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On Becoming Santa

On Becoming Santa

This holiday season my Facebook feed has been filled with shares of “Telling Kids the Truth About Santa” followed by little heart emojis. The gist is you break the news in a conspiratorial tone over hot chocolate and transition your kid from being a recipient to a giver. And oh, is it ever beautiful and gentle. Most of all, I love the natural transition. A transition I have watched unfold in our own family this year – all on its own without the prodding of conspiracy or warm liquid cacao goodness.

Flashback to 2014, our Little One is five years old and she’s staring Santa straight in the eye with a crinkled brow and the deadly serious look of a child on a mission. I’m thinking, “This is it. This is the year she stops believing.” The next few sentences that come out of her mouth left Santa speechless, the elves gasping, and my husband and me absolutely floored. In a quiet little voice, Little One says to Santa, “ I don’t want anything this year. I have everything I need and lots of what I want. I think you should take my toy and give it to someone who doesn’t have as much even if they were naughty.”

Granted, Little One has always had a peculiar gift list: one year she asked for a grown up compact flashlight, the next year a headlamp, and currently her little heart’s greatest desire is a packable first aid kit. A tidbit she is unwilling to share with Santa. Nonetheless, I have thought about that moment many times in the last couple of years mostly trying to figure out when my daughter’s desire to give caught up with her desire to receive. Where in the traditions and rituals of our family was this spirit of giving born?

I’d like to say that I have a long history of community service starting in my youth, but the truth is the only time I put in community service hours back then was because I thought my college application could benefit from a little more padding. It was a convergence of experiences and friendships that showed me the joy in giving. The first summer after I started dating my now husband, we worked with Habitat for Humanity building two homes from framing to completion. I learned a lot that summer not just about building, but also about the joys of doing something for someone wholly unconnected to me.

Several years later we became parents, and our family moved to the Huntsville-Madison area. It was a stressful tumultuous time with a house still up for sale a thousand miles away, a newborn, and all the struggles of not having a network of friends and family for support. On the suggestion of a college friend who is a military wife, I looked into local playgroups. These groups were my lifeline and gave rise to one of my most seminal friendships. This friend who is a no-nonsense, straight shooting, never pulls a punch MBA showed me what it means to give from the heart. She lives the motto “See a need, fill a need.” While our children played together, potty trained together, and made mayhem together, she and I would plan holiday giving together. I honestly don’t think I would have had the motivation and know-how to find need and fill it, if not for this friend. Through her, this became a holiday habit.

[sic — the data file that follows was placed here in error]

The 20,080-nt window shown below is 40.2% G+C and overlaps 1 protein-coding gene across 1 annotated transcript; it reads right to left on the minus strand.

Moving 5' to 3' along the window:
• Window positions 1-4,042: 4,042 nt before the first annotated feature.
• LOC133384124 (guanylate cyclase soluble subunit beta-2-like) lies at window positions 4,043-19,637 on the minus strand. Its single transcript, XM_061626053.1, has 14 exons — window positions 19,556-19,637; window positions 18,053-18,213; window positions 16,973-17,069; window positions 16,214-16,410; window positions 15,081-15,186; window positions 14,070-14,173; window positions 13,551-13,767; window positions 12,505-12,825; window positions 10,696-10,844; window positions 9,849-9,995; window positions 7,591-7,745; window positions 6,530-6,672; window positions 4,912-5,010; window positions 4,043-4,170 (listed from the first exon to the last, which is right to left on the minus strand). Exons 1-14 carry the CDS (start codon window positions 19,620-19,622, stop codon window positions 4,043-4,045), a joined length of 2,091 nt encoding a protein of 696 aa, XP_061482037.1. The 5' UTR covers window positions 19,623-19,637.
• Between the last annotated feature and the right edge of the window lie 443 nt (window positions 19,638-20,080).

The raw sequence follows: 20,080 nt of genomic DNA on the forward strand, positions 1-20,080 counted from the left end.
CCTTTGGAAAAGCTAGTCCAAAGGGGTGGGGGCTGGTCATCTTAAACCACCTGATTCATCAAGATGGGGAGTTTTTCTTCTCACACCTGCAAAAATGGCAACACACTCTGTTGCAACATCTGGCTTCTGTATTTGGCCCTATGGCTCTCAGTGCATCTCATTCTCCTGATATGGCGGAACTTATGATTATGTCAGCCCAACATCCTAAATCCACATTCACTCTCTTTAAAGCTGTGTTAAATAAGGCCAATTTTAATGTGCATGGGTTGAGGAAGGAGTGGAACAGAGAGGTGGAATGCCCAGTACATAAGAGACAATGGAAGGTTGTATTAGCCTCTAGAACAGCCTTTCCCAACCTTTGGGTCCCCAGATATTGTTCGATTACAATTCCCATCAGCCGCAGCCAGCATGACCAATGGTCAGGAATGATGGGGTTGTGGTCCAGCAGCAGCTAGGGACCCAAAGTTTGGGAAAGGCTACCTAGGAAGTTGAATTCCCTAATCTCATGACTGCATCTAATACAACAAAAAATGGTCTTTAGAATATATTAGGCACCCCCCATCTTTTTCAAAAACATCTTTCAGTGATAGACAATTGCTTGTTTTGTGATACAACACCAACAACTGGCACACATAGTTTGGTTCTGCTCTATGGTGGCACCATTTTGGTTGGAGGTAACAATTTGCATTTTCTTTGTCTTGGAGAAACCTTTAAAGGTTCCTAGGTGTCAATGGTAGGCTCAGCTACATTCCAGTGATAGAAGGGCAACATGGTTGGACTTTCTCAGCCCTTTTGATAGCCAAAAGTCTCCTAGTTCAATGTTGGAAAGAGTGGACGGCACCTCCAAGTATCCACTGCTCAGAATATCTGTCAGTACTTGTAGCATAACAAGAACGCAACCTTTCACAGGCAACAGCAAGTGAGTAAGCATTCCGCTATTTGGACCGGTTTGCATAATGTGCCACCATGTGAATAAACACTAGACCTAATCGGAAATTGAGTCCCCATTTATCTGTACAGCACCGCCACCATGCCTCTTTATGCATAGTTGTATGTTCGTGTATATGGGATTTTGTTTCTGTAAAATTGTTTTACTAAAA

Then came the year Little One and I picked an angel from the tree at Parkway Place Mall on our own. She and I read the wishes and we found a little girl the same age, 4. She wished for a warm coat, books, and a few other things. Little One asked me why we were doing this, and I said something about us having plenty and sharing that blessing with someone who could use a bit more. We spent the afternoon shopping and delivering the gifts. That one angel grew into other projects: more angels, adopting families with my friend, bags of supplies and food for the homeless, cards for soldiers, Toys for Tots, shoeboxes for Guatemala, etc. All because we were grateful for all that life afforded us and knowing someone else out there could use a bit more.

This year was a watershed moment for our family. On the way home from school a few weeks ago, Little One said there was something really special she wanted for Christmas. I was thinking that we would finally be visiting Santa this year again after a two-year hiatus. And again, she surprised me. She asked if she could be Santa this year, and use the money she earned throughout the year and set aside for charitable giving to buy a Barbie for a friend at school. I promised to ask her teacher about it the next day knowing that this friend had several siblings at our school as well. We learned that this family had fallen on hard times recently and there was a real need for coats, clothes, and other supplies. Little One and I made a deal: she covered half the costs and I the other half. We set a budget per person and set out to find the perfect gift for each recipient. Our gift was anonymous. I happened to walk by as our gifts were being loaded into the family’s minivan and her friend’s mother was offering her thanks to a school representative. When I shared what I saw with Little One, she beamed and thanked me for helping her be Santa this year.

Here’s what I’ve learned: You don’t have to give extravagantly to make a difference. Truly, every little bit counts and adds up. That there is real need at home here in North Alabama, even if does not get as much attention as need in more far flung places. In fact, it might be right under your nose. Most of all, we can all use a little kindness: build a longer table, not a taller wall.

My family and I wish you light, joy, and kindness. Merry Christmas! Happy Holidays!

P.S. Dear Reader, you are the first to know: Santa will still be bringing by a very special first aid kit.

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Editor’s Note: This article was initially published December 2017 and has been updated.

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